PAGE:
Practical Proverbial, from Titus, 23 July 2019

To the pure, all things are pure, but to those who are corrupted and do not believe, nothing is pure. In fact, both their minds and consciences are corrupted. They claim to know God, but by their actions they deny him. They are detestable, disobedient and unfit for doing anything good.  Titus 1:15-16 (NIV).

Before moving on from these verses, we have to talk (again) about sin.   Remember from last time how I said that a friend called me out for calling out a specific thing as sinful.   And that sin is a destroyer.   And, more important than these, that Jesus annihilated sin by confronting it and leading us from it.

Here is a partial list of my many sins:  being unloving, lying, ungratefulness, adultery, blasphemy, theft, anger, hatred, intolerance, judgmentalism, lust, unkindness, unfaithfulness, coveting, dishonor, unrighteousness, vulgarity, immorality, envy, greed, disobedience, drunkenness, rebelliousness, sloth.

Need I go on?   These are just a few that rattle off the top of my head.   There are more.  I regret them.   I’m sorry I did them.   I’m even more sorry I hurt others in doing them.   If all I focused on was my sins, I couldn’t function.  Indeed, there would be no point in going on if the only thing worth living for was evil, more sin.

The thing about it is, when you’re living in the middle it, those sins are all you want.   They’re a twisted poison that infects your heart and mind.   They’re a heroin rush.  They’re slavery disguised as freedom.  You think they’ll make you happy but you know deep inside that’s really a lie.  You say you believe in God but you never really do.   You refuse to give yourself over to God, so hypocrisy simply becomes yet another sin you’ll just live with.  You don’t like it; you don’t even want it, except you do.   Except they occupy your thoughts and become your focus.

Jesus rewires that thinking.

His focus is purity; His purity.  He longs for you to have it.  He looks into your heart and sees someone better.   He looks at you and says to you, “let me take that from you.”   He sees those sins and asks you to give them over to Him, so that He can carry the guilt and the hurt and the shame and the impurity of them.   He who is only that purity and has no sin takes your sins and takes them off you so that you don’t have to deal with them anymore.   He offers you true freedom.

And even after that happens, we make mistakes.   Even after, we deal with the consequences of our actions in that past ‘life.’  Even then, He is with us, helping us to stand, helping us to keep our focus on Him.   Helping us to apologize when we do wrong.   And helping us to stay free by resisting the temptation to fall back.

For further reading:  Titus 2:1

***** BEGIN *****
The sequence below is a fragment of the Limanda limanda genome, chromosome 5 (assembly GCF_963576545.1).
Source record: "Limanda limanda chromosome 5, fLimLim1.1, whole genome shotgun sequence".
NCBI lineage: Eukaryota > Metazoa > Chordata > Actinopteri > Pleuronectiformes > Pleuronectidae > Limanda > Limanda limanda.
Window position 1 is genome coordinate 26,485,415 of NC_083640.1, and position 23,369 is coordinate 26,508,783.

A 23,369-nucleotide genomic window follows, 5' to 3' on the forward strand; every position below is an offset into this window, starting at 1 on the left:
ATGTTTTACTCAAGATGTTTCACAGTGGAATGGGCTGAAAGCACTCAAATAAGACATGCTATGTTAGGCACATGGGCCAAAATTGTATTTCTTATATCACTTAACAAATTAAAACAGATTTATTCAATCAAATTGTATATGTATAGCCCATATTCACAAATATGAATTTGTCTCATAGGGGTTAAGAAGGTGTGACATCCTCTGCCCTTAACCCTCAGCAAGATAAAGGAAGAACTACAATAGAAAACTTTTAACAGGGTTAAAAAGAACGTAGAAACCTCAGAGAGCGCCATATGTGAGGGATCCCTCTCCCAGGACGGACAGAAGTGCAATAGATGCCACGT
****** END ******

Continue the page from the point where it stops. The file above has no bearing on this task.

Pure, saving Jesus, thank You for saving me!

Practical Proverbial, from Mark, 27 January 2015

Again Jesus began to teach by the lake. The crowd that gathered around him was so large that he got into a boat and sat in it out on the lake, while all the people were along the shore at the water’s edge. He taught them many things by parables, and in his teaching said: “Listen! A farmer went out to sow his seed. As he was scattering the seed, some fell along the path, and the birds came and ate it up. Some fell on rocky places, where it did not have much soil. It sprang up quickly, because the soil was shallow. But when the sun came up, the plants were scorched, and they withered because they had no root. Other seed fell among thorns, which grew up and choked the plants, so that they did not bear grain. Still other seed fell on good soil. It came up, grew and produced a crop, some multiplying thirty, some sixty, some a hundred times.” Then Jesus said, “Whoever has ears to hear, let them hear. Mark 4, verses 1-9.

Let’s take another look a couple more things about it that matter before we move on from this parable.

“Went out to sow his seed:” the work of the Lord is work indeed. The work of Christ is to tell others about Him, and that takes hard work.   This world is a place set against Christ, and most people in the world don’t want to hear this message of salvation, love, and peace because it requires effort from them. But have you ever been involved in a big project?   On a project team, though everyone has common goals, meeting those goals requires thousands of daily interactions, achievements, and individual contributions. Everyone’s contribution matters. It takes work to achieve a major objective.   Christ knew this, and He knew that there could be no objective more serious than the eternity of a human soul. He knew that the message He preached would challenge many and upend the order of things, and that to spread that message would take work.